No room for counselling in lockdown

The counselling room is a special place – for both therapist and client. Every trainee counsellor and psychotherapist knows this. Not the place itself perhaps, but what it represents. For some – depending on our experiences – it is a place of safety and refuge, a calm port in the storm, a neutral space without judgment or demands, or just a reliable weekly part our emotional routine. For others, a hermetically sealed space of confidentiality, the only place where we can cry. Or it is a sacred space for deep connection and ritual, a place of comfort and compassion, a sandpit for messy play or a laboratory for risky self-discovery. Even a womb for rebirth.

For many therapists, the counselling room carries great symbolic significance as a literal ‘container’ for the relationship between client and therapist. Step beyond the limits of the room and the nature of that relationship changes – a few scheduling texts or calls here and there, and a very brief but polite exchange in the corridor or – occasionally, accidentally (and somewhat awkwardly) – on a local train platform. “What happens in the room stays in the room”, and nothing of emotional meaning for the therapeutic relationship is usually permitted or intended outside of it.

For both counsellors and clients then the loss of this space is very unsettling. The irony of lockdown is that while most people are feeling separated from the world, therapy has been evicted from its safe spaces – into the often dysfunctional world of the domestic and the malfunctional world of the internet. Many, particularly those already resistant to the internet as a vehicle for therapy, have been thrown by the sudden upheaval and the necessity to transplant their fragile therapeutic relationships online. And their concern is real – can clients really experience the same sense of safety, experimentation and intimacy in cluttered kitchens and through (equally cluttered) laptop screens?

Already, I have heard of clients Skyping from their bathrooms because it is the only room with a lock (and perhaps because it was always their place to cry). Others attempt to squeeze a 50 minute phone session into their hour of exercise outdoors, perhaps thankful for the ‘social distance’ between them and passers by. And there are those that sit in their parked cars, avoiding eye contact with passing neighbours. In abstract, in anecdote, there is something humorous about these vignettes, but the setting of therapy is not trivial to someone in crisis.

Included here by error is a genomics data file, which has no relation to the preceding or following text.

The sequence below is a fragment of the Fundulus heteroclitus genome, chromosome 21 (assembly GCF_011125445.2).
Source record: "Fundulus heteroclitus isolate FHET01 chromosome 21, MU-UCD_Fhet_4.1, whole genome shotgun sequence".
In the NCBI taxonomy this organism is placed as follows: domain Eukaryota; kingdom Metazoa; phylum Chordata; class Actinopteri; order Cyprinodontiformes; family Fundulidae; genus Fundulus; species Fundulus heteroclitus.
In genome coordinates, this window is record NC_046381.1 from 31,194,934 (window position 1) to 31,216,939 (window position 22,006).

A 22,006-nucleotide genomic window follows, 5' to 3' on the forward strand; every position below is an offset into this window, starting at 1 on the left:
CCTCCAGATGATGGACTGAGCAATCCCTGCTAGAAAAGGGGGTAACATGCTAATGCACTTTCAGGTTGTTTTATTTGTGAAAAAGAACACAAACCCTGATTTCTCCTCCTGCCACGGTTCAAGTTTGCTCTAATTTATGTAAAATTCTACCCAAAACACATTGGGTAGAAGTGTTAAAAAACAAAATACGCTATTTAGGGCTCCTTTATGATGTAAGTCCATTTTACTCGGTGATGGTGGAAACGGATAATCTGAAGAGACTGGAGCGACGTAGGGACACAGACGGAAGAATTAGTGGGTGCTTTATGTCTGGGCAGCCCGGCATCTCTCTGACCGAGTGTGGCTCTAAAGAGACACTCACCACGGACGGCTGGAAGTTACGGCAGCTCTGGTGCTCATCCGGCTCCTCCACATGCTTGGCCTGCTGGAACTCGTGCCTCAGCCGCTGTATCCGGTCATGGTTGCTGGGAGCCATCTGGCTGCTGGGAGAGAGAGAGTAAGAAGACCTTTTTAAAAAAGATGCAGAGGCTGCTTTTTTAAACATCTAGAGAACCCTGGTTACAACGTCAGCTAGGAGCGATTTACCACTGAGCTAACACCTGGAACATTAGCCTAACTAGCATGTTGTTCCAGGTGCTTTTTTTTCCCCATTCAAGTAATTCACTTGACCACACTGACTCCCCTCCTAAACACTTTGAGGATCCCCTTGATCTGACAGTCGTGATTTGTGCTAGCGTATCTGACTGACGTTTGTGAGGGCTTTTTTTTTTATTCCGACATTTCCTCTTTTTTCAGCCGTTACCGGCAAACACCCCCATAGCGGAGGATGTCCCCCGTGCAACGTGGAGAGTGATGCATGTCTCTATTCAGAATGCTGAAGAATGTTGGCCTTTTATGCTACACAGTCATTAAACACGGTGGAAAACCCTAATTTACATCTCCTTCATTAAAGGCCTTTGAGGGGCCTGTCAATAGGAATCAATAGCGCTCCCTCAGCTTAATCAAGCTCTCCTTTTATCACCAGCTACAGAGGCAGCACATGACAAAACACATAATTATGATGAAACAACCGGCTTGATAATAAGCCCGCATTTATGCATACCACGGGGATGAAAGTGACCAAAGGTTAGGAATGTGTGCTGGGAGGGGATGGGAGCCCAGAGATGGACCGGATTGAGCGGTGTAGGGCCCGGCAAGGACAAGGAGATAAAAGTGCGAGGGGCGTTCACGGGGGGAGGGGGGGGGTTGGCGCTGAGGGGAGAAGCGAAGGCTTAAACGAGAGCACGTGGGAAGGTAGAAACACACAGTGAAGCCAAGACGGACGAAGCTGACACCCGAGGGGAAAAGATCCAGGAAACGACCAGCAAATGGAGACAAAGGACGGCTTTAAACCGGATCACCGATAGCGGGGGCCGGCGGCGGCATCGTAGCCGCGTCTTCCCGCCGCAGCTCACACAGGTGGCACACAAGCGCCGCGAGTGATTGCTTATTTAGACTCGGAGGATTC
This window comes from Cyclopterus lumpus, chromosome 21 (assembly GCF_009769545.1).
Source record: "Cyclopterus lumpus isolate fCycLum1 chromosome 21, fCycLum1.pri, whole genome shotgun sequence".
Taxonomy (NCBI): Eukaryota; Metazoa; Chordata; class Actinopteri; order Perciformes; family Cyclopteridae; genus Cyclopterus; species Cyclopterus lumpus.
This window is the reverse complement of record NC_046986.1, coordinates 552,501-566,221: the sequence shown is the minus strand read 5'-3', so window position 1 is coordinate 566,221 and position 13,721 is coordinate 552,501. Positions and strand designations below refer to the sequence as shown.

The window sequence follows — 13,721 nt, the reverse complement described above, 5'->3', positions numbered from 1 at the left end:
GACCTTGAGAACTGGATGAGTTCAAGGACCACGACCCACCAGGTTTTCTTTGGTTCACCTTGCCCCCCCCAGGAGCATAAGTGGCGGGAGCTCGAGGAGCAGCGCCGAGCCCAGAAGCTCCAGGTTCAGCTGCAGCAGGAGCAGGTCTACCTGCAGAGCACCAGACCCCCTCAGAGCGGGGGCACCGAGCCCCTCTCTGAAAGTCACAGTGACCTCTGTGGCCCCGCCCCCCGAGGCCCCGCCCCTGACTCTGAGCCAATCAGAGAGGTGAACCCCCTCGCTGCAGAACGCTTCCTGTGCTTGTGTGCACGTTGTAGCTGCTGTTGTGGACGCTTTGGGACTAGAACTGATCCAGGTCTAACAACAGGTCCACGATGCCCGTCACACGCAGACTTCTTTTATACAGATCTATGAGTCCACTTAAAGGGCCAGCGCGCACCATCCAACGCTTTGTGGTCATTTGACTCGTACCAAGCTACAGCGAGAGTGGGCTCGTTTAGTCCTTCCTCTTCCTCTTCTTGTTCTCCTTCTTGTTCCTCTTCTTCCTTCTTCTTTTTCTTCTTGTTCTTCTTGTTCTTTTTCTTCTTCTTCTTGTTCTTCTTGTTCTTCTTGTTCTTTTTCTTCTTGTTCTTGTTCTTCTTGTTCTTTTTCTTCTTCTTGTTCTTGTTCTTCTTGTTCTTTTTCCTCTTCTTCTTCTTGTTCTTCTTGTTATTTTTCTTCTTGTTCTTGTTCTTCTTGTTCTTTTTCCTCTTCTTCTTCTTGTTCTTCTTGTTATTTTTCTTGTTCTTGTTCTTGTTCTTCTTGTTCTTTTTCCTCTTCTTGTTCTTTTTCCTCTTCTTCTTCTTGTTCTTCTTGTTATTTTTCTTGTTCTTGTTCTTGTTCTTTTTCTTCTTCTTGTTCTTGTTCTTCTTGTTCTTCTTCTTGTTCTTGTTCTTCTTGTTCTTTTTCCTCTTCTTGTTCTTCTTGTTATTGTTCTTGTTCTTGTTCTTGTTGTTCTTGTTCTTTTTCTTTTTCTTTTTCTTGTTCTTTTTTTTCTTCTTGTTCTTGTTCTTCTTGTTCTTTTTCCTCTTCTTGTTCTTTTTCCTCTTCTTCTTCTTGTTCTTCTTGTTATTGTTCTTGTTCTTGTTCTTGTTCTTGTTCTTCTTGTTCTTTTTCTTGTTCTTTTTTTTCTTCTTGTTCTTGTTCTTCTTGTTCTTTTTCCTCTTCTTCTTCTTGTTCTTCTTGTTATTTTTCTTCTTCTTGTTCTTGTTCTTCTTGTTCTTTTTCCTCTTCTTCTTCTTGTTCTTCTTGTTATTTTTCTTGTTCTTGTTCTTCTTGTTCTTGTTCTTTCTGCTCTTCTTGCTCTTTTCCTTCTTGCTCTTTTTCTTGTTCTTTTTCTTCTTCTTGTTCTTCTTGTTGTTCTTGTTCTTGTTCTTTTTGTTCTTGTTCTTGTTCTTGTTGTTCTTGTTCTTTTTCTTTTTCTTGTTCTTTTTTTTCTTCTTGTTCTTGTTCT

Overnight, online counselling has moved from an albeit fast-growing fringe activity of the young and savvy – to a necessary rite of passage for us all. The counsellors that I know have been partially successful in adapting, in direct proportion to the strength of their existing therapeutic relationships. Having already built up trust, long-term clients have transitioned more smoothly than more recent ones. Meanwhile, new applicants have dropped radically – for some counsellors to zero.

This puts myself and many other counsellors in a curious position. We now very quickly need to find ways of reaching people that are prepared to take the risk of starting counselling online and ways of building therapeutic relationships that work for them and support their safety and best interests.

I am also fortunate not to be too distracted by mourning for the lost counselling room. Maybe there was something unhealthy about identifying the boundaries of the therapeutic relationship with the door of the room? In true psychosynthesis spirit, after the mourning comes the rebirth – so what potentials are emerging for counsellors in lockdown, for the clients that choose to join us at this time, and for the world of counselling?

Don’t worry, I won’t dare attempt to answer these questions in my first blog post. But they do lead me back to the point of this blog – to follow the threads that link us with the context of our lives, and with the wider world outside our immediate emotional, relational and even therapeutic bubbles. Perhaps then this lockdown offers a moment of opportunity for counsellors and psychotherapists to go beyond the metaphor of the therapy room – both to reevaluate our influence and role in the world, and to literally see our clients lives’ in context.